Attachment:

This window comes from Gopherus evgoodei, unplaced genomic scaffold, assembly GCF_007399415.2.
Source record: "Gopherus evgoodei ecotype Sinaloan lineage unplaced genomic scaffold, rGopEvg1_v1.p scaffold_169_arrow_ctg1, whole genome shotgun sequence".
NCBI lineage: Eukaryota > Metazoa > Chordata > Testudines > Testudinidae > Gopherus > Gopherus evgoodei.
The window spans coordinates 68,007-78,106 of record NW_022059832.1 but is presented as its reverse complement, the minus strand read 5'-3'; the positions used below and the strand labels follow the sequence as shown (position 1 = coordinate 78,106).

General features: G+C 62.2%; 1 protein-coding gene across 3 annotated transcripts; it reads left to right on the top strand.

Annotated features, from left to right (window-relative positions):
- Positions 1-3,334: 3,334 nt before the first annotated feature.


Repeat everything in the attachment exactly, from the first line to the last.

This window comes from Gopherus evgoodei, unplaced genomic scaffold, assembly GCF_007399415.2.
Source record: "Gopherus evgoodei ecotype Sinaloan lineage unplaced genomic scaffold, rGopEvg1_v1.p scaffold_169_arrow_ctg1, whole genome shotgun sequence".
NCBI lineage: Eukaryota > Metazoa > Chordata > Testudines > Testudinidae > Gopherus > Gopherus evgoodei.
The window spans coordinates 68,007-78,106 of record NW_022059832.1 but is presented as its reverse complement, the minus strand read 5'-3'; the positions used below and the strand labels follow the sequence as shown (position 1 = coordinate 78,106).

General features: G+C 62.2%; 1 protein-coding gene across 3 annotated transcripts; it reads left to right on the top strand.

Annotated features, from left to right (window-relative positions):
- Positions 1-3,334: 3,334 nt before the first annotated feature.